McDonald’s is to fuel its delivery trucks with biodiesel made from used cooking oil


  • Hardcastle Restaurants, the company that owns and operates McDonald's franchises in western and southern India, announced that they will recycle used cooking oil to produce biodiesel that will fuel its supply delivery trucks.
  • 85 restaurants in Mumbai are already converting 35,000 litres of regular oil into biodiesel every month.
  • The company plans to bring all their 277 outlets under the recycling programme.

Hardcastle Restaurants, the company that owns and operates McDonald's franchises in western and southern India, has initiated a novel project to help reduce the company’s carbon footprint in India.

The company announced on Monday that they will recycle the cooking oil used in making its food items to produce biodiesel that will fuel its supply delivery trucks.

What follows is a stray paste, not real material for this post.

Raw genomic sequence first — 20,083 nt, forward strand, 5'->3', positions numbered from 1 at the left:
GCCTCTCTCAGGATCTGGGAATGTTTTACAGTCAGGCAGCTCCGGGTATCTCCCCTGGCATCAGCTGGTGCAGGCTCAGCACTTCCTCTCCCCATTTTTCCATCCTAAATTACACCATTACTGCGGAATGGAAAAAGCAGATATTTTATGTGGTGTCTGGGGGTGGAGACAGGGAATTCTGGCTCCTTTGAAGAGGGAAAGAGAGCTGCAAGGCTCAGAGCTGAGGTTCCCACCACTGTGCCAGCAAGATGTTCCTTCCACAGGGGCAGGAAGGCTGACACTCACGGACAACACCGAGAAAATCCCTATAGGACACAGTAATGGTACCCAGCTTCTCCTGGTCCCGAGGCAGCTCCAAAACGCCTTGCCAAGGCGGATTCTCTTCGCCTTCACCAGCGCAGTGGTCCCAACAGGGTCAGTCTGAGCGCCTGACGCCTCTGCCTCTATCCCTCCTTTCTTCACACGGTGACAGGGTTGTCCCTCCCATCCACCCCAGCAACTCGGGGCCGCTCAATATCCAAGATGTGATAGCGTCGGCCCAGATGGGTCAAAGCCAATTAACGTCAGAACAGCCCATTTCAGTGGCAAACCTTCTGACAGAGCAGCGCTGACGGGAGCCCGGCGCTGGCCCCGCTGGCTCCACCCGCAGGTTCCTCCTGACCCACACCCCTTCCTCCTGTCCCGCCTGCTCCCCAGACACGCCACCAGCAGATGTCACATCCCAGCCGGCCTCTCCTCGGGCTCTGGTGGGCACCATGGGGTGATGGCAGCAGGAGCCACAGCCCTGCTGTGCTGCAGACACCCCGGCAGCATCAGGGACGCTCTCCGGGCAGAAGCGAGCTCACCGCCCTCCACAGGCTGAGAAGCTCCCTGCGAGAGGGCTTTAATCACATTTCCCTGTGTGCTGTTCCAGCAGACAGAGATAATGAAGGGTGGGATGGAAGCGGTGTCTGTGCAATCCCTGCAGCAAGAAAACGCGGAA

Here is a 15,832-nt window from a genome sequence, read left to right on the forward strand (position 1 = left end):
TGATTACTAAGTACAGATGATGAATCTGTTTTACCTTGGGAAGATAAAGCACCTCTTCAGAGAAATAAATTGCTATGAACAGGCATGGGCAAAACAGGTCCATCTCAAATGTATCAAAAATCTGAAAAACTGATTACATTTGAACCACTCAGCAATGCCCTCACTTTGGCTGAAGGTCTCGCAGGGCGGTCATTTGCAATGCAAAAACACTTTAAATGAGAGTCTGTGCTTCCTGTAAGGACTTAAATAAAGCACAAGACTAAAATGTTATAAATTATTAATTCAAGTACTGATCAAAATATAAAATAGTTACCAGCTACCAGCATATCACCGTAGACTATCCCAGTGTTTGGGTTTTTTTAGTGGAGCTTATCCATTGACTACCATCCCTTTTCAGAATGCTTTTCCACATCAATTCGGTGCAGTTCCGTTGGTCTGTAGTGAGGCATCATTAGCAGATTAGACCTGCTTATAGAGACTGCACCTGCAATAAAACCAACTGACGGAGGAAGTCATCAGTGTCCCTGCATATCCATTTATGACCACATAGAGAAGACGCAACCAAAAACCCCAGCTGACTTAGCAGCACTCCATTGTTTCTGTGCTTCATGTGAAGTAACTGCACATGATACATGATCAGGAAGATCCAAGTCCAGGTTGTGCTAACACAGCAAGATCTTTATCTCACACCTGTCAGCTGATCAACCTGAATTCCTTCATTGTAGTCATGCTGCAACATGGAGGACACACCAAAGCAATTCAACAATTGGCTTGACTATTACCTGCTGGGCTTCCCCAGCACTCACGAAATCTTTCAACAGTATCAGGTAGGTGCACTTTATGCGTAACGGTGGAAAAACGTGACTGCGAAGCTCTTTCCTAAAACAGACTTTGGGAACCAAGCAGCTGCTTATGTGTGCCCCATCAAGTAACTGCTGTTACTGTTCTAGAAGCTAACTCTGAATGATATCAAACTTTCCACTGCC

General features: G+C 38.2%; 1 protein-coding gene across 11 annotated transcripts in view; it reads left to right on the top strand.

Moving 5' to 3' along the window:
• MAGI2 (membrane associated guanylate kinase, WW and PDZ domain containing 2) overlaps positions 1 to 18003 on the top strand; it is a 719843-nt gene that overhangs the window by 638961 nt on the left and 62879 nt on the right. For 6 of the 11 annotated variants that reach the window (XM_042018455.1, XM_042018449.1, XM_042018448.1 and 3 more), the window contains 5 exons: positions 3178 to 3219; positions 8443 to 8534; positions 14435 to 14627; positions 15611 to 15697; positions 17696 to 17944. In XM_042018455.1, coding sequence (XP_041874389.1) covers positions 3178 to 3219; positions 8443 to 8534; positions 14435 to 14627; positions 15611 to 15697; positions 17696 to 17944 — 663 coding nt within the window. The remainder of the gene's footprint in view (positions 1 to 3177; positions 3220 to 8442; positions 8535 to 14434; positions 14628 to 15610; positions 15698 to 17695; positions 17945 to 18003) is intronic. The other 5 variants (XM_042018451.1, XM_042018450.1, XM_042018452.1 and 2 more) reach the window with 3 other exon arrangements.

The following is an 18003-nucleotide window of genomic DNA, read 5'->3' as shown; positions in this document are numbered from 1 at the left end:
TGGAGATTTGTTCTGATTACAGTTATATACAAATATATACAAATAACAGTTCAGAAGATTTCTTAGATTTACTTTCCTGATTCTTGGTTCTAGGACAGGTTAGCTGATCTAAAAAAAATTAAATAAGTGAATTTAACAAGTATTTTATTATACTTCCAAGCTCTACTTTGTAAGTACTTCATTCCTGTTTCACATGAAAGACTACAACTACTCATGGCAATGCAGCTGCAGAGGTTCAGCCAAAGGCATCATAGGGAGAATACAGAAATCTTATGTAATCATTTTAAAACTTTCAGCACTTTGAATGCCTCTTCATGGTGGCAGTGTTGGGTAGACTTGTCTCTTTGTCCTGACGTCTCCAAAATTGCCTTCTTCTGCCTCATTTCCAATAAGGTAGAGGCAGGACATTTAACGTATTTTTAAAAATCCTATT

Last year, Hardcastle Restaurants along with Unicon Biofuels, piloted the project in Mumbai. In fact, 85 restaurants in Mumbai are already converting 35,000 litres of regular oil into biodiesel every month.

Next, it plans to replicate this in Bengaluru and eventually, according to Vikram Ogale, director, supply chain and quality assurance, Hardcastle Restaurants (HRPL), the company plans to bring all their 277 outlets under the recycling programme.

Ogale claims that the fuel generated by converting cooking oil is believed to have 75% lower carbon emissions than diesel over its entire lifecycle.

Sandeep Chaturvedi, president of the Biodiesel Association of India, said that this conversion of used cooking oil to biodiesel has been done in adherence with the Bureau of Indian Standards (BIS). He also urged other companies to follow suit and help reduce the burden on the environment.

This initiative is, however, not unique to India. In fact, McDonald's UAE launched the first such project way back in 2011. And in June 2018, seven years after the launch, McDonald’s UAE announced that its logistics fleet of biodiesel delivery trucks had clocked a staggering 10,000,000 kilometres since the launch of the project. Thereby significantly reducing the company’s carbon footprint. In fact, using this fuel is believed to have saved 8,563 tonnes of carbon dioxide.
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